Caregiving, Recession Likely Behind 64% Rise in Children Living with Grandparent

There are many different data sets we can look at regarding family living arrangements, multigenerational households and grandparents caregiving for grandchildren, but consistently they all show growth in recent years. The latest Census Bureau report on the topic once again confirms the increase in families bringing generations together.

The U.S. Census Bureau recently released the report, Living Arrangements of Children: 2009, which indicated 7.8 million children live with at least one grandparent, more than double the 4.7 million children living with a grandparent in 1991 (a 64% increase.) The data are from the household relationship module of the Survey of Income and Program Participation. Of those 7.8 million children, the majority (75%) are living in multigenerational homes, with at least one parent also present – about the same percentage as in 1991. That means about 25% are being raised by grandparents with no parents present.

Within racial/ethnic groups, the largest increase in children living with a grandparent over the past two decades has been among white children, with 5% of White children living with a grandparent in 1991, and 9% in 2009. Among Hispanic children, 12% lived with a grandparent in 1991, and 14% in 2009. Black children saw a similar increase, with 15% of Black children living with a grandparent in 1991 and 17% in 2009.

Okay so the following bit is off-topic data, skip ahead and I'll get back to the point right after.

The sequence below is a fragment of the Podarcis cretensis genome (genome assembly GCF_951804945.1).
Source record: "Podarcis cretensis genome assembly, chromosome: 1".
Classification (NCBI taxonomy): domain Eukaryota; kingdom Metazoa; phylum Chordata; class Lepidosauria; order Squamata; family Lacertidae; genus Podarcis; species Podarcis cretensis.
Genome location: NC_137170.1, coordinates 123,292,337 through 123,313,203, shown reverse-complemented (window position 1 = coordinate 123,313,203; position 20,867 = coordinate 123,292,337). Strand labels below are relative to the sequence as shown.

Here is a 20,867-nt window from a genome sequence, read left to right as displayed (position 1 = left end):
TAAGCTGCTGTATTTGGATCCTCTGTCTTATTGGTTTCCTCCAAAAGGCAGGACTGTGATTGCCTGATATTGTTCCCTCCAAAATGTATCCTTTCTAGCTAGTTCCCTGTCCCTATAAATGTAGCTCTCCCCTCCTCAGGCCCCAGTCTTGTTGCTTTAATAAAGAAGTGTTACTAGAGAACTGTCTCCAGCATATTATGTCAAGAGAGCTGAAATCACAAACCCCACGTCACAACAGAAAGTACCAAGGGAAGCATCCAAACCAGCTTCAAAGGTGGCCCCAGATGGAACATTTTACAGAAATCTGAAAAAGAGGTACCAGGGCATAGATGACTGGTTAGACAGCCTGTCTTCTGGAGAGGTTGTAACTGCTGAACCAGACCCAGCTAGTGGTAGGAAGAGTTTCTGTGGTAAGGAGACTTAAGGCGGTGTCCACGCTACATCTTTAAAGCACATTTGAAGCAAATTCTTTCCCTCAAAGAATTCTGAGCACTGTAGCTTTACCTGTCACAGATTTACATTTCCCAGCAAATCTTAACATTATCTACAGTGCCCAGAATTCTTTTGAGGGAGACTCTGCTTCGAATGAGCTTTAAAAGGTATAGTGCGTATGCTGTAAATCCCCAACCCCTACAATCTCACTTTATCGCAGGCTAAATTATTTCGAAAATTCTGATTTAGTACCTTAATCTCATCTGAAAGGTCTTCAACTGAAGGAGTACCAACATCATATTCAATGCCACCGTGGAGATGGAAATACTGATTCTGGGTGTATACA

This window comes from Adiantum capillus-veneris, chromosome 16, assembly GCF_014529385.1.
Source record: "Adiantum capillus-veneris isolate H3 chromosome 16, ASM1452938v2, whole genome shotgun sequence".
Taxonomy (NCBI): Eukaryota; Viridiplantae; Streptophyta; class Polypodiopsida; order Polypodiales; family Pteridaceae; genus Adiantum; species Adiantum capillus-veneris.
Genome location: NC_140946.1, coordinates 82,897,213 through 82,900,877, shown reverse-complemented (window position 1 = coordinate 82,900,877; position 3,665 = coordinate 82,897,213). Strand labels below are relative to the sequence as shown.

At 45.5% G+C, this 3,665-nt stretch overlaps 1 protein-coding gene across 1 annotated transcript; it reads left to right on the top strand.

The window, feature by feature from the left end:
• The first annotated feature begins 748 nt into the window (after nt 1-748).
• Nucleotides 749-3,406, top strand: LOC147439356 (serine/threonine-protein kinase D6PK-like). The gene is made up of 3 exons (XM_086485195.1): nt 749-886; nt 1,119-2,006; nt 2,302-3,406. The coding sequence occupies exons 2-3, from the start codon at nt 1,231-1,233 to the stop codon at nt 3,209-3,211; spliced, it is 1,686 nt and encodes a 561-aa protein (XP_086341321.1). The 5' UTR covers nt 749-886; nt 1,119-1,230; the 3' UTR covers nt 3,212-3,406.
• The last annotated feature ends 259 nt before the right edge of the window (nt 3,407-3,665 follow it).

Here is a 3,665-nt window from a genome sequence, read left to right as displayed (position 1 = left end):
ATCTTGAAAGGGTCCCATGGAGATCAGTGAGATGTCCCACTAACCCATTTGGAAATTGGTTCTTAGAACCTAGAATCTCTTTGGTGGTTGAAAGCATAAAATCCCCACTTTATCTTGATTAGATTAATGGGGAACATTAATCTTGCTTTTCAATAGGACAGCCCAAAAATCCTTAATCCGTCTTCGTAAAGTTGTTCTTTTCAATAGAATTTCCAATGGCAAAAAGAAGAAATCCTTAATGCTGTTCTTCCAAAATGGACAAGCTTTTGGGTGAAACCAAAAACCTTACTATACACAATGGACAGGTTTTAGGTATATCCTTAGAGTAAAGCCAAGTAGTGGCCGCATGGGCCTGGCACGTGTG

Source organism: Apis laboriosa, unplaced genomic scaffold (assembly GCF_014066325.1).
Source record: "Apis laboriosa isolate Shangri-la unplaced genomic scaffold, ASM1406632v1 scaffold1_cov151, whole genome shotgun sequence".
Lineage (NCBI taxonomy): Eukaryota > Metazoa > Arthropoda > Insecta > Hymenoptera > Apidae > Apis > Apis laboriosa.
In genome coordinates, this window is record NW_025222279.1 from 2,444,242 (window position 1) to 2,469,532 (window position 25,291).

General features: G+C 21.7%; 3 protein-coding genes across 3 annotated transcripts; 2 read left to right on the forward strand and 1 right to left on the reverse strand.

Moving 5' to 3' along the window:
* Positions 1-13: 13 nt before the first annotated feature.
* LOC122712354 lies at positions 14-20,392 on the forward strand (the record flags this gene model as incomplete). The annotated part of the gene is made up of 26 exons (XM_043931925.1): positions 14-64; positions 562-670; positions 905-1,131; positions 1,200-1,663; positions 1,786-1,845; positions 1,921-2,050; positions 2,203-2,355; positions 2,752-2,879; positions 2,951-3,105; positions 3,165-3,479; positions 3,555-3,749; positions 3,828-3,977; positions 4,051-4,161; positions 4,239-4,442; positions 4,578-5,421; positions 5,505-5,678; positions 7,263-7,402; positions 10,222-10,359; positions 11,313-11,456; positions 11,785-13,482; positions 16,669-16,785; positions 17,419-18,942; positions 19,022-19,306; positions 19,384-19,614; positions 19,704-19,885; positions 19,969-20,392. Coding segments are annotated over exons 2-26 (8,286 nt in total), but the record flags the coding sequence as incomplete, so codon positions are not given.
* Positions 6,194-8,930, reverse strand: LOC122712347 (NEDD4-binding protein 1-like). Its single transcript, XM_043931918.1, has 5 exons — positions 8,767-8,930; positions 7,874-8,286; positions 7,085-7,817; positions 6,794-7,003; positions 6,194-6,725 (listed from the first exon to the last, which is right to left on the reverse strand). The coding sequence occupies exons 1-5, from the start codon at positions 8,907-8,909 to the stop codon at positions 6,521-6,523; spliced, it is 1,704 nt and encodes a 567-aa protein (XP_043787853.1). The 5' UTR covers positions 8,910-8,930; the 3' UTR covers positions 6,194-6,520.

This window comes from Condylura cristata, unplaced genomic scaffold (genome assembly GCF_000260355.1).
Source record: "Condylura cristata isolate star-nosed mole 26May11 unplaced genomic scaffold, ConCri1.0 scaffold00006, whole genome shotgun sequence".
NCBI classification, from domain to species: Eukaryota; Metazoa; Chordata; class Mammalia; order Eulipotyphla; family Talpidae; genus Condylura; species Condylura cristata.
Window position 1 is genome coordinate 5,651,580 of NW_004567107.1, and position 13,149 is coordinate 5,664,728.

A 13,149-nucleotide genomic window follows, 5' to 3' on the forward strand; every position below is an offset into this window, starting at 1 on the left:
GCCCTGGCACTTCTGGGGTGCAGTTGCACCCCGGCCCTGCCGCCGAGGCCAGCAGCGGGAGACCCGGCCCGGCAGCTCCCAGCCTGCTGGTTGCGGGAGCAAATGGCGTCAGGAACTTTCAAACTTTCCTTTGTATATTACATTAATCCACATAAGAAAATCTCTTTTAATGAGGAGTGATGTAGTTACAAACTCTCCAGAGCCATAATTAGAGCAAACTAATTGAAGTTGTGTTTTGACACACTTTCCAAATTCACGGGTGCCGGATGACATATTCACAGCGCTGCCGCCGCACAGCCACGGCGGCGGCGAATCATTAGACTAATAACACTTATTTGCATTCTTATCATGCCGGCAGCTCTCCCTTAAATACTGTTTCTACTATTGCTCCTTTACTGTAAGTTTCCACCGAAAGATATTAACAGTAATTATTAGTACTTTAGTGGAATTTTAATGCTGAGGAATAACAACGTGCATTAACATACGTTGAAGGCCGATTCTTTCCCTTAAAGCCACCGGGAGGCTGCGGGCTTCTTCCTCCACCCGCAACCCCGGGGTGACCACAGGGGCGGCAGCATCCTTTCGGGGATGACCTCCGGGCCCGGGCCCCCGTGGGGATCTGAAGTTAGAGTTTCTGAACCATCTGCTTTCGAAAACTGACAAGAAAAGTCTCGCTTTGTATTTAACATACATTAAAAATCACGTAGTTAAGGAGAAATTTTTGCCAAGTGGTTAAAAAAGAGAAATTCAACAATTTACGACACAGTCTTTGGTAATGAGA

I was interviewed by the Washington Times about these new data, and I stressed the various reasons I believe these numbers have increased so significantly, including:

  • The aging of the population and increased need for adult children to care for aging parents, often combining households to do so – even when there are still children living in the home.
  • The recent recession and housing crisis has hit families across all socio-economic groups, with many young families turning to the grandparent generation for help.
  • Parents who aren’t capable of raising their children due to alcohol and drug abuse, mental illness and other problems that lead to child abuse and neglect.

The bad news: none of these problems are going away any time soon.

The good news: the generations continue to come together to cope with these challenges.

The American family may not look exactly like it used to, but – even when one generation is out of the picture – increasingly, another generation will step in to provide the family home a child needs.